If you haven’t already, you should learn how to make butter. It’s so simple that I believe everyone needs to make homemade butter at least once.
To experience the best of what homemade butter can be, I only bother making it if I’ve got some extra raw cream from grass-fed cows on hand. Otherwise, I buy Organic Valley’s Pasture Butter. It’s a rich, yellow butter from grass-fed cows. It’s just not raw. (For online sources of butter from grass-fed cows, check out Where to Find Butter from Grass-Fed Cows.)
I also like to experiment with my butter. You can make homemade butter from sour or sweet cream, with or without salt, and with or without various herbs and spices. However you do it, the same general method is used.
How to Make Butter: Homemade Butter Tutorial
How To Make Butter: The Players
- Any amount of cream
- sea salt (optional)
How To Make Butter: The How-To
Begin by pouring your cream into a blender or food processor. Here I’m using slightly soured raw cream. It’s too far gone to be happy in coffee, but it’s not quite solid enough to be served up as sour cream.
Blend your cream, and be sure to have someone do the all-important job of keeping the lid on. (My four year old was eager to volunteer.)
After five or more minutes, the homemade butter will start to separate into butter and buttermilk. When you notice that happening, stop the blender and let the cream sit for a minute or two as the butter rises to the top.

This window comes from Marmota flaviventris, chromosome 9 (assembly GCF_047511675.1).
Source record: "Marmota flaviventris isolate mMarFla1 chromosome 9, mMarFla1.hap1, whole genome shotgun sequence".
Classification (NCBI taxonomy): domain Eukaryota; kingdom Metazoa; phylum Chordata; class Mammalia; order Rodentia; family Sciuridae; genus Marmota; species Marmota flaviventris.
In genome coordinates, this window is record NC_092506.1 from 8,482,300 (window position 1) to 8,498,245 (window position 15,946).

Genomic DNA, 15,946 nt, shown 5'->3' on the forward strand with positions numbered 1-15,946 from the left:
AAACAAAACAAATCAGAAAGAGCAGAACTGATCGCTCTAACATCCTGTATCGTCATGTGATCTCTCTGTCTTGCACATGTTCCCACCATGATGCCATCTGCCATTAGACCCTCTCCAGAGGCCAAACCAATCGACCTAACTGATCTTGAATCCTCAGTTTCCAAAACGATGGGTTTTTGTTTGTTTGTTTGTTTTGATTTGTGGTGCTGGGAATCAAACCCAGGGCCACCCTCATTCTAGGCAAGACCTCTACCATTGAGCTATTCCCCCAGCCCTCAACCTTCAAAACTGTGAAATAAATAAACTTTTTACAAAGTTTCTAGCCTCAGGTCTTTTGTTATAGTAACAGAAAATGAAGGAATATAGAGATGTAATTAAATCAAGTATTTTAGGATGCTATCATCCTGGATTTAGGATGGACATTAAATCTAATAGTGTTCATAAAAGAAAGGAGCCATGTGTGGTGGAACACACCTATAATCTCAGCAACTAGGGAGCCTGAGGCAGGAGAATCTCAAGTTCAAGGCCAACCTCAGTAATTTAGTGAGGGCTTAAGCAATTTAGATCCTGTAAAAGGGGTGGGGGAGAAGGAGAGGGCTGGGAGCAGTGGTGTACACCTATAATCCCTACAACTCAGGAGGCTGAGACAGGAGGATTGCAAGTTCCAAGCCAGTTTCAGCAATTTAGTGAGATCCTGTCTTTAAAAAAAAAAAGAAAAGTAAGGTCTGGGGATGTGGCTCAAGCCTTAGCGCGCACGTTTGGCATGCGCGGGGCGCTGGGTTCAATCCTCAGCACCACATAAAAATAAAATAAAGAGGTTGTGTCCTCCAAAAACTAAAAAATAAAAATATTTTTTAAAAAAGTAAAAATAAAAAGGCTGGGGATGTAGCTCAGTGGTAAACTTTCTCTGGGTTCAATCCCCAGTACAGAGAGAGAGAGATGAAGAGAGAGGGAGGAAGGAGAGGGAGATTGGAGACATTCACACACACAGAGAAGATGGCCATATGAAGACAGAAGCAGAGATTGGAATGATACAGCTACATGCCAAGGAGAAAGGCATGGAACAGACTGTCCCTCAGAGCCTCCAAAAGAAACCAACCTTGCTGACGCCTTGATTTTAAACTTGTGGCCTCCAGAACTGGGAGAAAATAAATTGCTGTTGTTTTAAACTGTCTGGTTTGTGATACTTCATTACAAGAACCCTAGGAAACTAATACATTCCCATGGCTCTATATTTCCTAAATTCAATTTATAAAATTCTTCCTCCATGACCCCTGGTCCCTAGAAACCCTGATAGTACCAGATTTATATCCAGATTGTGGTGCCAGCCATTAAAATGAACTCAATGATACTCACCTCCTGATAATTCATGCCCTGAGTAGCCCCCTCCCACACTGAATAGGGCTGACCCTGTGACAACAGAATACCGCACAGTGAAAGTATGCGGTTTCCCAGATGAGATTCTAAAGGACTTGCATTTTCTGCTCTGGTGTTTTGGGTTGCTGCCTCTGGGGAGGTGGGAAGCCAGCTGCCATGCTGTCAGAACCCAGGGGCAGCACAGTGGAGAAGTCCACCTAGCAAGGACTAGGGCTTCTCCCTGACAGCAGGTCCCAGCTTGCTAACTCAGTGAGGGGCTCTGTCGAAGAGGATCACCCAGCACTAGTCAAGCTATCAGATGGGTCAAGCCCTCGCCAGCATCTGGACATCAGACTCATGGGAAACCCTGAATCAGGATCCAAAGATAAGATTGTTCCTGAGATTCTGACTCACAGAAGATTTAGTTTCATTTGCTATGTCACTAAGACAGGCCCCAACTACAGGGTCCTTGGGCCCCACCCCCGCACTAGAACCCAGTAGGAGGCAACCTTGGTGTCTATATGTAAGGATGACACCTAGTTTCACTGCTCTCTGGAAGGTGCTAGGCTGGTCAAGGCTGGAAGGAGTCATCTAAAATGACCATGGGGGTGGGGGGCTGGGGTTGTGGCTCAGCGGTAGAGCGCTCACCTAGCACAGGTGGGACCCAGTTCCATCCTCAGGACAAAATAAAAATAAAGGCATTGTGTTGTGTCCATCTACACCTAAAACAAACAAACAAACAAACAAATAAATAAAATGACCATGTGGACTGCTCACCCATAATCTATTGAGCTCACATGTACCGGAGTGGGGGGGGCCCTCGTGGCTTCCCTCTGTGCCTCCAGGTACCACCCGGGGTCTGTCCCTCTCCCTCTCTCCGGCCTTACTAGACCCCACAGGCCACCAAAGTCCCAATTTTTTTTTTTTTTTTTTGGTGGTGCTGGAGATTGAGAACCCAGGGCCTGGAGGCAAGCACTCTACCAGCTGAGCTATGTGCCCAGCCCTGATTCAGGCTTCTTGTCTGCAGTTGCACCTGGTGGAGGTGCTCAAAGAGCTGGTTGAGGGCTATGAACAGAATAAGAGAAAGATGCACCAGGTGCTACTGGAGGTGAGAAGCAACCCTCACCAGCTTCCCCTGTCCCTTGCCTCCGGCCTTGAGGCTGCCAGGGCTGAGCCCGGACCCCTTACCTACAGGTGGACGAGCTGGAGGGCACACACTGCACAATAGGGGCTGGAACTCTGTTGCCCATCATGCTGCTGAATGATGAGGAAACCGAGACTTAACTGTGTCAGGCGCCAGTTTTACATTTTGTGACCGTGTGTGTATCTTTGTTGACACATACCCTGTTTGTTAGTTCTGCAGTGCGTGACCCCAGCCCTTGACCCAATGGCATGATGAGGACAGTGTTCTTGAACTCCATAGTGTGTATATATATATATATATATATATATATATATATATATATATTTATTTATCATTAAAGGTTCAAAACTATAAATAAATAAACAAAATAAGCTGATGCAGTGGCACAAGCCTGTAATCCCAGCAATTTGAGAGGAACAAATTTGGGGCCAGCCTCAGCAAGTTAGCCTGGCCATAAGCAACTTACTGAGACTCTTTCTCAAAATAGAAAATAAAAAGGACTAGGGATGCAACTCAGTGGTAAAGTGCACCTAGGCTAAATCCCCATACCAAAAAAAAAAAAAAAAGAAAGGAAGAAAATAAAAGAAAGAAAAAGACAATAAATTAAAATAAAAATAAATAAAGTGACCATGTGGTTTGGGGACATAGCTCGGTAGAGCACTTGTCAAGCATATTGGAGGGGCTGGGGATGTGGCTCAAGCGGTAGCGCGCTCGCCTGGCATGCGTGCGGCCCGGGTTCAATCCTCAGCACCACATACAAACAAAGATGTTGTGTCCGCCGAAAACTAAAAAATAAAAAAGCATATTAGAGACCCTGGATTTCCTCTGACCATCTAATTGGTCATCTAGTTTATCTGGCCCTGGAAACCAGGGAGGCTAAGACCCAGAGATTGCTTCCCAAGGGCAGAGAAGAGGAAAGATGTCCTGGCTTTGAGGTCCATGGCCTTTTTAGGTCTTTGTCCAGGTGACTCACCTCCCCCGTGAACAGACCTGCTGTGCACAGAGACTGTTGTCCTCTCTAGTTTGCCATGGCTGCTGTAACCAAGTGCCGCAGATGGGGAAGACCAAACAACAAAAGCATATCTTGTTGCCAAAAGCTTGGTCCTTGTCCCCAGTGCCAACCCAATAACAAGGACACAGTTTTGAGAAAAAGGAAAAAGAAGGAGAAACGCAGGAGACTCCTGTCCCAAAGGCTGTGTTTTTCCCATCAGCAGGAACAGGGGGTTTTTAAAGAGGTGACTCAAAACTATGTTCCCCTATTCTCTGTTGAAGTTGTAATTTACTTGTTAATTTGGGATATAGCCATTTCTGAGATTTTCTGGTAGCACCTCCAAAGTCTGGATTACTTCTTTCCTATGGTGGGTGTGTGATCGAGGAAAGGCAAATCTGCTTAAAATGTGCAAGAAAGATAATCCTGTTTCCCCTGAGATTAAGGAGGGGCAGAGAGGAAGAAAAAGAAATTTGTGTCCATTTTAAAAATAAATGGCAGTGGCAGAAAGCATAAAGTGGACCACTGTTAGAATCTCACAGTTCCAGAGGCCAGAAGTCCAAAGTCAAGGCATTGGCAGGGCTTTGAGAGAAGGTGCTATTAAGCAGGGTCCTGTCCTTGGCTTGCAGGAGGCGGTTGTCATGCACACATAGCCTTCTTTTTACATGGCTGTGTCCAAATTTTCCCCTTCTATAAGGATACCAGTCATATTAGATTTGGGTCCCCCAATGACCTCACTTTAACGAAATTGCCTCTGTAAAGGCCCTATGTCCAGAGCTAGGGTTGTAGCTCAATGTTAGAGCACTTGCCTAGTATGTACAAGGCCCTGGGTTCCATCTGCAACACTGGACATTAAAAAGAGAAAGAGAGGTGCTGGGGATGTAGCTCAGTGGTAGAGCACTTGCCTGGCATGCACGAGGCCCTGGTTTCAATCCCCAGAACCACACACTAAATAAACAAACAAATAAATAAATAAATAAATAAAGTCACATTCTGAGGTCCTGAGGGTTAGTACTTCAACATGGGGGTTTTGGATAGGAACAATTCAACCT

Pour the buttermilk into another container, using a spoon to press as much buttermilk out of the butter as possible.
You could call your homemade butter done at this point, but if you want it to last for more than a few days you need to wash the butter. Pour ice cold water into the blender and blend for another thirty seconds.
After you’ve washed the butter, pour off the water. Use a spoon or a spatula to squeeze out the last dregs of the buttermilk. What’s left is yummy homemade butter. I mix in sea salt with a spoon.
Now your homemade butter is ready to spread on a delicious slice of sourdough bread made with sprouted grains, or melt over steamed vegetables!
And — wonder of wonders — you know how to make butter!